The Slovenia Times

New law reduces financial obligations of municipalities


Ljubljana - The National Assembly unanimously passed on Monday legislation that reduces the financial obligations of municipalities by shifting several major outlays, for example health insurance premiums for the unemployed, onto the state budget.

The bill was originally tabled by the previous government in December 2019 but was then expanded to include new waivers of obligations proposed by this government, in what Public Administration Minister BoĊĦtjan Koritnik said was a key step towards tackling problems faced by local communities.

Municipalities are expected to save almost EUR 20 million annually by not having to pay mandatory health insurance contributions for the unemployed.

The state will also take over the financing of home care assistants (EUR 8 million annually) and coroner services (EUR 3 million). Municipalities will save almost EUR 2 million annually from accident and liability insurance for local fire brigades.

Additionally in 2021, almost EUR 26 million will be available for the balanced development of municipalities, and EUR 6 million will be available over four years for municipalities with Roma communities.

There are also several provisions that raise municipal revenue for the issuance of permits and at the same time save money by simplifying certain administrative procedures.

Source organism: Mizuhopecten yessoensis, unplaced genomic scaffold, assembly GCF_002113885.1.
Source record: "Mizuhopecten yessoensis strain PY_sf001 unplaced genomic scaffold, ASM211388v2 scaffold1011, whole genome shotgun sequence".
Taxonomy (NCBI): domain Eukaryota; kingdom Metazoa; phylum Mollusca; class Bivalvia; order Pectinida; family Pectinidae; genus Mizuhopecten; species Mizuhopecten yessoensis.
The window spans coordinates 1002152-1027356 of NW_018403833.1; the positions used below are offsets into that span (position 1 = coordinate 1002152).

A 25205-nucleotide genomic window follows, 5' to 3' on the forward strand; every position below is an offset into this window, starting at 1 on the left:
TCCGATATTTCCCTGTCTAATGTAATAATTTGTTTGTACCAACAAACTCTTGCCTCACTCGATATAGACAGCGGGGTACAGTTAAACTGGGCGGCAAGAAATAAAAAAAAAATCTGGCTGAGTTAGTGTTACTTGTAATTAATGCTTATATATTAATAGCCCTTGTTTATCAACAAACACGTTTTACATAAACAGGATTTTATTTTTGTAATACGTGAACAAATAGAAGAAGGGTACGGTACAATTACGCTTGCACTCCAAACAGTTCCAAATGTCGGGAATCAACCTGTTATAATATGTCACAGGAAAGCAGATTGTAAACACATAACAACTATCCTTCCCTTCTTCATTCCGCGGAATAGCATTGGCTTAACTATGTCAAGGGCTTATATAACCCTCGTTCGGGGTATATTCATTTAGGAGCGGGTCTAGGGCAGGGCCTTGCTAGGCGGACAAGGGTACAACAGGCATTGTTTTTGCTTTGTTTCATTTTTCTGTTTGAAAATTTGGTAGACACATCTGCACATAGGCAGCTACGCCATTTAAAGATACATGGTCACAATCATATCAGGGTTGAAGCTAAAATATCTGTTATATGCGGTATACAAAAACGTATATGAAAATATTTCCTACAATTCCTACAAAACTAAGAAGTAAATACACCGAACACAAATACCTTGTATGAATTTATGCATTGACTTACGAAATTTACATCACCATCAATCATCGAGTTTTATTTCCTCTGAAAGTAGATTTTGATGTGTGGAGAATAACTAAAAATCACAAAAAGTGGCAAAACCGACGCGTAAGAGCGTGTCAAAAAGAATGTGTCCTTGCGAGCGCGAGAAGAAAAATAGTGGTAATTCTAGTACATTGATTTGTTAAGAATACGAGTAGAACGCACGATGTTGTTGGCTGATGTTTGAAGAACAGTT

Speaking in the National Assembly prior to Monday's vote, Minister Koritnik said the bill was an important shift in the financial independence of municipalities.

This ends the "very long path of the legislative proposal that will be a great relief for municipalities in the implementation of their services, not only in these unpredictable times of epidemic, but in the long run."

Listing the many institutions and associations of municipalities that have participated in the project, Koritnik added that "we may say somewhat immodestly that it was almost an all-Slovenia project".

The MPs carried out a second reading of the bill in November, and the final approval came at today's extraordinary session of parliament, which means that it could be applied as of 1 January 2021.

Associations of municipalities, which have for years complained about funding shortages due to the austerity policies post-2009, have welcomed the legislation as a step in the right direction regarding the development of local government.

The legislation comes two months after municipalities and the government agreed higher per capita transfers from the national budget through 2022.

The lump sum, which was raised from EUR 589 to EUR 624 per capita in April under the new government, will be EUR 628 in 2021 and 2022. The April increase alone gave municipalities roughly EUR 80 million more annually.


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